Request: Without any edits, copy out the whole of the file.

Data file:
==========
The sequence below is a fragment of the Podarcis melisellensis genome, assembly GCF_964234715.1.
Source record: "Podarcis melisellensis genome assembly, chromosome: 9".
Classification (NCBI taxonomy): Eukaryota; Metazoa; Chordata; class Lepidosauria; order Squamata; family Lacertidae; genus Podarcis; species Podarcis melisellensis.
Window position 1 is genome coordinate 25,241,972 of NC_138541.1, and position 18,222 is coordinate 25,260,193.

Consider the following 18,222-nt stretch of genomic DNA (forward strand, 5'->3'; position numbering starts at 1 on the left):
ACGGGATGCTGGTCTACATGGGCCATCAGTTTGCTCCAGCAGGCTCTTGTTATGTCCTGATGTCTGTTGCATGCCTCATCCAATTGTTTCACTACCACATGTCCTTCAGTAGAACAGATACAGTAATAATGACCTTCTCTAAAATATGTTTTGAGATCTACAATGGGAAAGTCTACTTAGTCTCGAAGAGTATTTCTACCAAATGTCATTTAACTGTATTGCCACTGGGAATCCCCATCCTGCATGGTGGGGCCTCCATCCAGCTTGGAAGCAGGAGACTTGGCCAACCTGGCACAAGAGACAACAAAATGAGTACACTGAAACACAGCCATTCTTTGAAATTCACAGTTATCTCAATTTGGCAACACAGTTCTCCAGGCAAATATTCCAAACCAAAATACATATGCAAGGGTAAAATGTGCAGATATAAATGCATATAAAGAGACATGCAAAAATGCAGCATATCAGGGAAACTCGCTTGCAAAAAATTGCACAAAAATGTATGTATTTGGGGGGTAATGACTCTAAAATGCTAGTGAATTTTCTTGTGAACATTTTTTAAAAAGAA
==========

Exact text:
The sequence below is a fragment of the Podarcis melisellensis genome, assembly GCF_964234715.1.
Source record: "Podarcis melisellensis genome assembly, chromosome: 9".
Classification (NCBI taxonomy): Eukaryota; Metazoa; Chordata; class Lepidosauria; order Squamata; family Lacertidae; genus Podarcis; species Podarcis melisellensis.
Window position 1 is genome coordinate 25,241,972 of NC_138541.1, and position 18,222 is coordinate 25,260,193.

Consider the following 18,222-nt stretch of genomic DNA (forward strand, 5'->3'; position numbering starts at 1 on the left):
ACGGGATGCTGGTCTACATGGGCCATCAGTTTGCTCCAGCAGGCTCTTGTTATGTCCTGATGTCTGTTGCATGCCTCATCCAATTGTTTCACTACCACATGTCCTTCAGTAGAACAGATACAGTAATAATGACCTTCTCTAAAATATGTTTTGAGATCTACAATGGGAAAGTCTACTTAGTCTCGAAGAGTATTTCTACCAAATGTCATTTAACTGTATTGCCACTGGGAATCCCCATCCTGCATGGTGGGGCCTCCATCCAGCTTGGAAGCAGGAGACTTGGCCAACCTGGCACAAGAGACAACAAAATGAGTACACTGAAACACAGCCATTCTTTGAAATTCACAGTTATCTCAATTTGGCAACACAGTTCTCCAGGCAAATATTCCAAACCAAAATACATATGCAAGGGTAAAATGTGCAGATATAAATGCATATAAAGAGACATGCAAAAATGCAGCATATCAGGGAAACTCGCTTGCAAAAAATTGCACAAAAATGTATGTATTTGGGGGGTAATGACTCTAAAATGCTAGTGAATTTTCTTGTGAACATTTTTTAAAAAGAA